I have to ask, do you still have the station wagon?
We both still own station wagons, but we gave the Jenny and Johnny wagon (pictured in the album art) to Morgan Nagler of Whispertown.
Is there another Jenny and Johnny offering in our future?
Maybe there is. We did all those Song One songs, and maybe those would have been on a Jenny and Johnny release. Both of us have kind of a solo vibe at the moment. Never say never. Justin Bieber said that…
What are you most looking forward to on this upcoming tour, which kicks off September 11th here at the Largo?
The Largo show is going to be really stripped-down and acoustic! I’m looking forward to playing a show at Pageturners Lounge in Omaha, Nebraska because I get to see friends when I’m in town and also there’s a drink named after me there. Kind of a classy version of the gin and tonic called The Rico. Conor Oberst got a bar, and he started naming the drinks after dear friends of his. I was lucky enough to be one of them.
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Interview with Rolling Stones Historians Peter T. Fornatale & Bernie Corbett
Many stories and figures have emerged from the hazy shroud of the genre-defining, five-decades-long sex-, drugs-, and rock n’ roll-fueled bender of The Rolling Stones. God knows some of the stories are exaggerated, while others are even more outrageous than we know.
In celebration of The Stones’ 50th anniversary, broadcaster and music historian Pete Fornatale endeavored to get to the bottom of many of the stories surrounding The Rolling Stones’ members and catalog. He passed away in 2012 shortly before the release of his book, 50 Licks: Myths and Stories from Half a Century of the Rolling Stones, earlier this year, but I recently spoke with his two co-authors: son Peter Thomas Fornatale and broadcaster Bernie Corbett.
With LA preparing to welcome The Stones back to The Staples Canter this evening, the guys dished on the band’s longevity, surprising media savvy, and much more.
Pete [Fornatale] was obviously a longtime Stones lover. How and when did the book process begin and how did you become a part of it?
Peter Thomas Fornatale (PTF): The book was something Bernie was super passionate about from the beginning, and he really drove the train on in a lot of ways. My dad and I had worked together on this book about Woodstock [Back to the Garden] that was tied into the 40th anniversary of Woodstock, and we did have in mind that it would be great to capitalize on another rock n’ roll anniversary for the follow-up.
Bernie Corbett (BC): And I think after seeing my interview skills on Back to the Garden, Pete became more and more convinced of my music credibility. I started to talk to young Pete, and I said, “I gotta do a book with your dad.”
Are all the interviews in the book firsthand from Pete’s experience as a broadcaster and interviewer as well as done specifically for the book?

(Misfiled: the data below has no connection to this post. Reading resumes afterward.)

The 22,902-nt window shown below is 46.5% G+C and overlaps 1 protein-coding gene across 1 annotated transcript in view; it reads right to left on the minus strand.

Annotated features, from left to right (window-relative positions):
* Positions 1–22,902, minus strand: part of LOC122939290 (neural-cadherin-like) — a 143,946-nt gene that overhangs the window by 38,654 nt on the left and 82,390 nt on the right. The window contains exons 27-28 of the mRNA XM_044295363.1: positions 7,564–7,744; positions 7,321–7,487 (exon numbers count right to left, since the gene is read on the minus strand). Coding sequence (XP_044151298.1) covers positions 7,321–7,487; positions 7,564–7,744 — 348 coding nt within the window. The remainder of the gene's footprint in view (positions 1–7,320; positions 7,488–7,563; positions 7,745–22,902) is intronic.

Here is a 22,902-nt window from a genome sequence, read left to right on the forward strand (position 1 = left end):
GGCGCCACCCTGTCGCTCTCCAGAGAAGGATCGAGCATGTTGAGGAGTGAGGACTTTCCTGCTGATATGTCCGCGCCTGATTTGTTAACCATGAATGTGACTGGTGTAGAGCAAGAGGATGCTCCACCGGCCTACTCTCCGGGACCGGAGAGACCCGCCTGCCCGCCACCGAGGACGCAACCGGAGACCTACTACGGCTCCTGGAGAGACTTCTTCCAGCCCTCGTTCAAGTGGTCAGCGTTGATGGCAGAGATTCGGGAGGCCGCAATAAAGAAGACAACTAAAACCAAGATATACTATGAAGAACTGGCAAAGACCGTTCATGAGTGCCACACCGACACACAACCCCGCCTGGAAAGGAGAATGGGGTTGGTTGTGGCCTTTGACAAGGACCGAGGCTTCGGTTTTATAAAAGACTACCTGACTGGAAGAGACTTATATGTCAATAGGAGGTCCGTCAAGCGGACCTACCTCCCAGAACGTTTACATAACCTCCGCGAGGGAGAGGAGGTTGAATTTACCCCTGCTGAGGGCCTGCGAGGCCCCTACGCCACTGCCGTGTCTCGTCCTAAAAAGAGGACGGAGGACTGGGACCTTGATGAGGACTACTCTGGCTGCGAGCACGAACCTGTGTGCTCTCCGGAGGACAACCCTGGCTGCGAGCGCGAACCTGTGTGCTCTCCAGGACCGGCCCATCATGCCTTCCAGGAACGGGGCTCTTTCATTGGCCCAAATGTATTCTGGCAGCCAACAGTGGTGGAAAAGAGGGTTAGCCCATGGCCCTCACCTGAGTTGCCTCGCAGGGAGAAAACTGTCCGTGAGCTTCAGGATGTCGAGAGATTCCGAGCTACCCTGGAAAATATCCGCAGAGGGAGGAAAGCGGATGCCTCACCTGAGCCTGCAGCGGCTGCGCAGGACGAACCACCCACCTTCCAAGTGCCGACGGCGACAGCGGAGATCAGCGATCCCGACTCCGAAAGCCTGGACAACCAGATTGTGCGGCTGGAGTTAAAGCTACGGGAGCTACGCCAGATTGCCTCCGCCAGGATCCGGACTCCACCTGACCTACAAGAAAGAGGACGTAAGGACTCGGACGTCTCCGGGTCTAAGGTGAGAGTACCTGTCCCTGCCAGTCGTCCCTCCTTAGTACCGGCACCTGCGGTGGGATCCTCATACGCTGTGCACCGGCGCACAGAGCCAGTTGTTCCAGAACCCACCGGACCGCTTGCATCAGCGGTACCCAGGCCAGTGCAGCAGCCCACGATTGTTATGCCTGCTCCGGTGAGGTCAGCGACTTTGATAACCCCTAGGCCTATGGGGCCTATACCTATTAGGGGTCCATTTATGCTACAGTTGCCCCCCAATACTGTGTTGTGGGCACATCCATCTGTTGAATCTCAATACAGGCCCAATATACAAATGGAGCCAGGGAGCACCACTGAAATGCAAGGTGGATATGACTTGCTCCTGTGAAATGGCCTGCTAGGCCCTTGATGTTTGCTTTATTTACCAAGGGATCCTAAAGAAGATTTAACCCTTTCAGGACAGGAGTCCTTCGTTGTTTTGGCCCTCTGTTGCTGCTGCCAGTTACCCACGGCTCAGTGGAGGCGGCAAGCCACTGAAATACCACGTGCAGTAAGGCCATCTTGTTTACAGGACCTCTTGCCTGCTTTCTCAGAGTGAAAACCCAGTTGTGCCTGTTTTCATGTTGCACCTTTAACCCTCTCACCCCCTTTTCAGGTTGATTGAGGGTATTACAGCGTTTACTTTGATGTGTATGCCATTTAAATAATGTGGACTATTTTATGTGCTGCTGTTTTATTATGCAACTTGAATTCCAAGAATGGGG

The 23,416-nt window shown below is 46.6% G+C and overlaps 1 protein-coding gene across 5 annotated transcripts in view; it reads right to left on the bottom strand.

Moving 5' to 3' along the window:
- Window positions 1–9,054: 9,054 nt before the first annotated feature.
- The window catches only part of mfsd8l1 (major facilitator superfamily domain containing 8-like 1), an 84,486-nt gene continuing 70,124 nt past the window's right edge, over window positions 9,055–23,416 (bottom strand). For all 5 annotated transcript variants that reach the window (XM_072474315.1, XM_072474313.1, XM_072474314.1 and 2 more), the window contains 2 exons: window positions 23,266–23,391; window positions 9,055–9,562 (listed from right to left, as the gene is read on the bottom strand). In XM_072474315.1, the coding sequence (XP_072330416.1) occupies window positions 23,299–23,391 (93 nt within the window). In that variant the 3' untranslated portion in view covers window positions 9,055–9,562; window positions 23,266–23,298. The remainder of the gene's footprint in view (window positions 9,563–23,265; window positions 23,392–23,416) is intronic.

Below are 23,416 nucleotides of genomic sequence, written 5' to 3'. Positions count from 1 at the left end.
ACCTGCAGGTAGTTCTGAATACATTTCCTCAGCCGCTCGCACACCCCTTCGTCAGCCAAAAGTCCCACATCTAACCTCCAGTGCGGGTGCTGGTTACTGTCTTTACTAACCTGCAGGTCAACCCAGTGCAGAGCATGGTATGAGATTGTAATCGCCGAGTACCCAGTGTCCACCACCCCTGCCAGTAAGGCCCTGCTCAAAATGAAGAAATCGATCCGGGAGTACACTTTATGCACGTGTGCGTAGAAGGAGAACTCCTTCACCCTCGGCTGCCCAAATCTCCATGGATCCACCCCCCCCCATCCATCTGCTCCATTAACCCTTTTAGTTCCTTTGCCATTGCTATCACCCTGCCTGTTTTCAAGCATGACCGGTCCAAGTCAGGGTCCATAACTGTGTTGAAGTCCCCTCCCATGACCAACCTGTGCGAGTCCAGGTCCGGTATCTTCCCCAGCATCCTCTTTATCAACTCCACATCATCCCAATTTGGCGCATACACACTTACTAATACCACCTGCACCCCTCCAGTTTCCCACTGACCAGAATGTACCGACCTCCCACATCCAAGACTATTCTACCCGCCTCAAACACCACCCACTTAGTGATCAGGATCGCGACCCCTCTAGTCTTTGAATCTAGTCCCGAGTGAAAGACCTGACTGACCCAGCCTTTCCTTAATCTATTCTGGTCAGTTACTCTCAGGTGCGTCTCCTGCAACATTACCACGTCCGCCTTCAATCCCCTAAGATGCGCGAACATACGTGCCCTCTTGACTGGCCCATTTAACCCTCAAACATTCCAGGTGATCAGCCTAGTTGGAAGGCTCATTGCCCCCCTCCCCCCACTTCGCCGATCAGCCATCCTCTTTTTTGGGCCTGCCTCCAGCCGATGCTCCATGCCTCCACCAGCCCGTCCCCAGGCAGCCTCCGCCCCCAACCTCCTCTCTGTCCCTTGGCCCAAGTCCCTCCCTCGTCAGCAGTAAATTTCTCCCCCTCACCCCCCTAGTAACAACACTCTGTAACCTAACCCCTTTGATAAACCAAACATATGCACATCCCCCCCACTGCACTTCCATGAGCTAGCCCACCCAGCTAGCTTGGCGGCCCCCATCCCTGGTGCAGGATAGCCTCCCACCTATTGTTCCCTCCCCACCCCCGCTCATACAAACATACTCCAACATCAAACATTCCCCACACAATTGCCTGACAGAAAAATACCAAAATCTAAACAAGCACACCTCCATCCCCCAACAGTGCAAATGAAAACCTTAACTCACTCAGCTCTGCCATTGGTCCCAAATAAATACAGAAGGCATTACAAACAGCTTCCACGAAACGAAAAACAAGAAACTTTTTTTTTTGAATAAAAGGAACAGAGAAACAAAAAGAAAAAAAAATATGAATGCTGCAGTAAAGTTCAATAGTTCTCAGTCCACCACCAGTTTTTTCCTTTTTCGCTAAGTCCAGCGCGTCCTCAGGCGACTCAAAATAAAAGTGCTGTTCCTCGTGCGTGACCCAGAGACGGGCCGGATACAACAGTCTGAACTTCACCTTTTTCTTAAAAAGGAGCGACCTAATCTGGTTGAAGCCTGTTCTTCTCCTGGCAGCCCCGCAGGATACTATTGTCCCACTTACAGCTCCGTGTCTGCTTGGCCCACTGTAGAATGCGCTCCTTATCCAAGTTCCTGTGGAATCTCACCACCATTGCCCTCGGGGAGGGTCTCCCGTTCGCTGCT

BC: Exactly. We were also able to get access to Dave Herman’s interviews [one of Pete’s colleagues at WNEW], which included a fabulous interview with Keith Richards. Then I did somewhere between 30-40 interviews for the book.
You had some fresh interviews from Keith — that’s a little bit of a coup. I think Keith often took a backseat in terms of speaking to the public and giving interviews.
BC: Absolutely. The interview was from the Dave Herman archive. I think the conversation was such that young Pete’s dad called Dave Herman and asked if he could use them, and Dave Herman says, “Yeah, you can have them on one condition. Can you take these off of cassette and put them onto disc for me?” [Laughs]
Given all the myths about the band, what were some of the biggest misconceptions you had going into the book?
PTF: There are so many little stories. It was really nice getting to the bottom of things like did Keith Richards really have a complete blood transfusion as a way of attempting to beat his addictions?
BC: One of the things we’ve kind of gone to bat with right up front was the historical reporting of who the drummer was when The Stones played their first gig on July 12, 1962. Keith’s contention was that Mick Avery was the drummer. Well, not to disparage Keith, but I think we have proven conclusively that Mick Avery was not the guy. We’re 90% sure that it was Tony Chapman.
Were the guys putting some of the myths that were propagated out there to have a laugh? Or do you find that among the multitude of stories and all the drugs that peoples’ memories naturally became a little muddled?
PTF: It’s a mix, I think. The blood transfusion was definitely a case of Keith having a laugh with a reporter.
Did The Stones deem any subject as off limits for you for the book?
BC: No, they really didn’t. If anything, some of them were way more expansive than we thought. God rest his soul, Andy Johns, a young engineer working on Exile on Main St., was talking about the first time he shot heroin with Keith in the basement at Nellcote. My jaw was dropping while I was doing that interview, let me tell you.
PTF: Some people were logistically tricky to get, but I was very pleased at the level of access we were able to get.
Given all the myths you debunk in the book, which do you believe is The Rolling Stones’ most often misunderstood song?
PTF: Oh that’s a great question! The song “Some Girls,” which, of course, has a lot of controversial lyrics in it. I think part of the issue is that a lot of Americans were super offended by it, but you know these are English guys and they have a very ironic sense of humor. To them, it was kind of all a big joke, and they didn’t really understand or care if people were offended.
You guys also mention that “Satisfaction” was equated to the counter-culture revolution, and really, it’s just simply about sex.